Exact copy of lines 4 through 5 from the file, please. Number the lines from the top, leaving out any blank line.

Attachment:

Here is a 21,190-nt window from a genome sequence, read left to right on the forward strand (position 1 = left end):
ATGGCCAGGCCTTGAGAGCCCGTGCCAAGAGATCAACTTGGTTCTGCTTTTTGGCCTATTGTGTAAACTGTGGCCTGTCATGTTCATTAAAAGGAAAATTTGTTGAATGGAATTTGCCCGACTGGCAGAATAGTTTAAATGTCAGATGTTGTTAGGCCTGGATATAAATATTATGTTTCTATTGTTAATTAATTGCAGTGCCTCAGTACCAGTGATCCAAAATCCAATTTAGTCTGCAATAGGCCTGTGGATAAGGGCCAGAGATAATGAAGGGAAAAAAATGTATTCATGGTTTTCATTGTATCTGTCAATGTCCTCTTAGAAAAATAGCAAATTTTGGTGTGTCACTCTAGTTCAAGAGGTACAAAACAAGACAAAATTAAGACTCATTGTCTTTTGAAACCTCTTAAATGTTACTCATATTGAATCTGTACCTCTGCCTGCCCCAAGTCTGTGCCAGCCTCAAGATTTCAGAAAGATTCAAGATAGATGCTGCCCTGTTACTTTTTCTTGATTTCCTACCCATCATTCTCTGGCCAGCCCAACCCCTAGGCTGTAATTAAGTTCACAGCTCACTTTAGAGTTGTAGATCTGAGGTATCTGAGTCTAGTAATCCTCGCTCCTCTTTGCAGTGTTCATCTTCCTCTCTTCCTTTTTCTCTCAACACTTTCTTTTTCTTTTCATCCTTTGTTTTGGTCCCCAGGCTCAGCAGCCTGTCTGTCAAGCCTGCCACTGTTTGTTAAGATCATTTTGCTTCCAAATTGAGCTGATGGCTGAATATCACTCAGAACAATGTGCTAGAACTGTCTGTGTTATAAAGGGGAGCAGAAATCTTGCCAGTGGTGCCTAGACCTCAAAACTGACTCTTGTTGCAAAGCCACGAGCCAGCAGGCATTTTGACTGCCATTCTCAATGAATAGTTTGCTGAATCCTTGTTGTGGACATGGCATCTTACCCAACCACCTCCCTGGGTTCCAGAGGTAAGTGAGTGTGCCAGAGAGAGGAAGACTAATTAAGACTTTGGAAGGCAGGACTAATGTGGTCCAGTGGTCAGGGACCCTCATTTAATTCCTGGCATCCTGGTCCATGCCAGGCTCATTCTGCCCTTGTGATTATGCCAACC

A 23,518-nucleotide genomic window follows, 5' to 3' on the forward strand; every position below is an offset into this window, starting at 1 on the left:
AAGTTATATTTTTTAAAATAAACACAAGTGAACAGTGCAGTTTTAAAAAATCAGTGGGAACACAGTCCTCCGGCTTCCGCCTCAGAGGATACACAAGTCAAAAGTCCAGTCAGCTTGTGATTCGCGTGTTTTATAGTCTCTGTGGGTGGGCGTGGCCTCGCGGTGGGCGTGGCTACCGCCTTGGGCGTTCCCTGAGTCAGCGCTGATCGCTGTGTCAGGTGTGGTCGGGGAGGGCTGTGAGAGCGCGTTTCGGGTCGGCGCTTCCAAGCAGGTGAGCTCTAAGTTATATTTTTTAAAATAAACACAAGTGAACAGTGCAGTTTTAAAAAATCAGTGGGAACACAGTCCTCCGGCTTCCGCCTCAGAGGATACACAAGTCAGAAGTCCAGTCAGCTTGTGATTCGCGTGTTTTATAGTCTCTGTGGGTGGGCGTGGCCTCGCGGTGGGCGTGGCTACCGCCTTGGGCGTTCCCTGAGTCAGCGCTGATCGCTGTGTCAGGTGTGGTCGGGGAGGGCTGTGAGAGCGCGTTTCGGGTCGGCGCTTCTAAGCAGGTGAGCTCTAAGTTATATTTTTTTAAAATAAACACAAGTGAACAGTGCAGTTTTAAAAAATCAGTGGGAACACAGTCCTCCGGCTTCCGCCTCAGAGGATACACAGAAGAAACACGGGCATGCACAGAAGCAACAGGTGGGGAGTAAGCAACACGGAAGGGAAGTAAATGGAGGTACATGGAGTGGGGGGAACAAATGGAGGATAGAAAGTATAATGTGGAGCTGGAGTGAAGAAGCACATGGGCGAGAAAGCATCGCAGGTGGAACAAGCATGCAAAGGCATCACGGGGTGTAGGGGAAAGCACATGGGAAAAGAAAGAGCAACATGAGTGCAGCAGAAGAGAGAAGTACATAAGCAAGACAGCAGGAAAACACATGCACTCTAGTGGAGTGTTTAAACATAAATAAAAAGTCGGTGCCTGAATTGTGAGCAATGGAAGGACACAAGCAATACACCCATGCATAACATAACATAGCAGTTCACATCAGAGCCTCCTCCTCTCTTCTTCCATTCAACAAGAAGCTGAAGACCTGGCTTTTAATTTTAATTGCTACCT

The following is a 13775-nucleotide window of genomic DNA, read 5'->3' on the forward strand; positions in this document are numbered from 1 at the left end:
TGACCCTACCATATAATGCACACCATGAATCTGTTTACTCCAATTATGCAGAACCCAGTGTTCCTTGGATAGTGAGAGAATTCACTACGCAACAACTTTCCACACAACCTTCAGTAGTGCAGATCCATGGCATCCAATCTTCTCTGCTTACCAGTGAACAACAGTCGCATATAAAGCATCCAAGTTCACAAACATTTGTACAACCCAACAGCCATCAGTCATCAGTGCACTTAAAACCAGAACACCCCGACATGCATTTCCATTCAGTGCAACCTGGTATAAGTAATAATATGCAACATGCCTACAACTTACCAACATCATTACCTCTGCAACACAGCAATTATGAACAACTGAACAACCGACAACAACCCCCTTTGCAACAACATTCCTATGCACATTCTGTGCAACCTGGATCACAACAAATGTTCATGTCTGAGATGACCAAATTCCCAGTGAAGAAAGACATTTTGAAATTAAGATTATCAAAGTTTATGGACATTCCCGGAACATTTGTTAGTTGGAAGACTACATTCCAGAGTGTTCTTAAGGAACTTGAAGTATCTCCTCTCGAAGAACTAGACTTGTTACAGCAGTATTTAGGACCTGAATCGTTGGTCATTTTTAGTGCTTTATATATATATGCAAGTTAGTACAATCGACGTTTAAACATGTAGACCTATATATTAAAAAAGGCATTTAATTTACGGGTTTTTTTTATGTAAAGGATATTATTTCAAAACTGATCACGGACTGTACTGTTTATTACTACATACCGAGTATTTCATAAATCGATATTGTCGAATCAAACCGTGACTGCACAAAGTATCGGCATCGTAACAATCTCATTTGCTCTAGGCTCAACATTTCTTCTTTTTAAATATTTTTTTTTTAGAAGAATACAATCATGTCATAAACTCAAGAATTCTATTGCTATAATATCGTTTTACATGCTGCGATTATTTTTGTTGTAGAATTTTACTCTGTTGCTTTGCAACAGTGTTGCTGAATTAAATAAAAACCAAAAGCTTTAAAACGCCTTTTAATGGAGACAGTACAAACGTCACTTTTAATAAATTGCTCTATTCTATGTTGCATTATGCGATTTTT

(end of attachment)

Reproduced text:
AAGTTATATTTTTTAAAATAAACACAAGTGAACAGTGCAGTTTTAAAAAATCAGTGGGAACACAGTCCTCCGGCTTCCGCCTCAGAGGATACACAAGTCAAAAGTCCAGTCAGCTTGTGATTCGCGTGTTTTATAGTCTCTGTGGGTGGGCGTGGCCTCGCGGTGGGCGTGGCTACCGCCTTGGGCGTTCCCTGAGTCAGCGCTGATCGCTGTGTCAGGTGTGGTCGGGGAGGGCTGTGAGAGCGCGTTTCGGGTCGGCGCTTCCAAGCAGGTGAGCTCTAAGTTATATTTTTTAAAATAAACACAAGTGAACAGTGCAGTTTTAAAAAATCAGTGGGAACACAGTCCTCCGGCTTCCGCCTCAGAGGATACACAAGTCAGAAGTCCAGTCAGCTTGTGATTCGCGTGTTTTATAGTCTCTGTGGGTGGGCGTGGCCTCGCGGTGGGCGTGGCTACCGCCTTGGGCGTTCCCTGAGTCAGCGCTGATCGCTGTGTCAGGTGTGGTCGGGGAGGGCTGTGAGAGCGCGTTTCGGGTCGGCGCTTCTAAGCAGGTGAGCTCTAAGTTATATTTTTTTAAAATAAACACAAGTGAACAGTGCAGTTTTAAAAAATCAGTGGGAACACAGTCCTCCGGCTTCCGCCTCAGAGGATACACAGAAGAAACACGGGCATGCACAGAAGCAACAGGTGGGGAGTAAGCAACACGGAAGGGAAGTAAATGGAGGTACATGGAGTGGGGGGAACAAATGGAGGATAGAAAGTATAATGTGGAGCTGGAGTGAAGAAGCACATGGGCGAGAAAGCATCGCAGGTGGAACAAGCATGCAAAGGCATCACGGGGTGTAGGGGAAAGCACATGGGAAAAGAAAGAGCAACATGAGTGCAGCAGAAGAGAGAAGTACATAAGCAAGACAGCAGGAAAACACATGCACTCTAGTGGAGTGTTTAAACATAAATAAAAAGTCGGTGCCTGAATTGTGAGCAATGGAAGGACACAAGCAATACACCCATGCATAACATAACATAGCAGTTCACATCAGAGCCTCCTCCTCTCTTCTTCCATTCAACAAGAAGCTGAAGACCTGGCTTTTAATTTTAATTGCTACCT

The following is a 13775-nucleotide window of genomic DNA, read 5'->3' on the forward strand; positions in this document are numbered from 1 at the left end: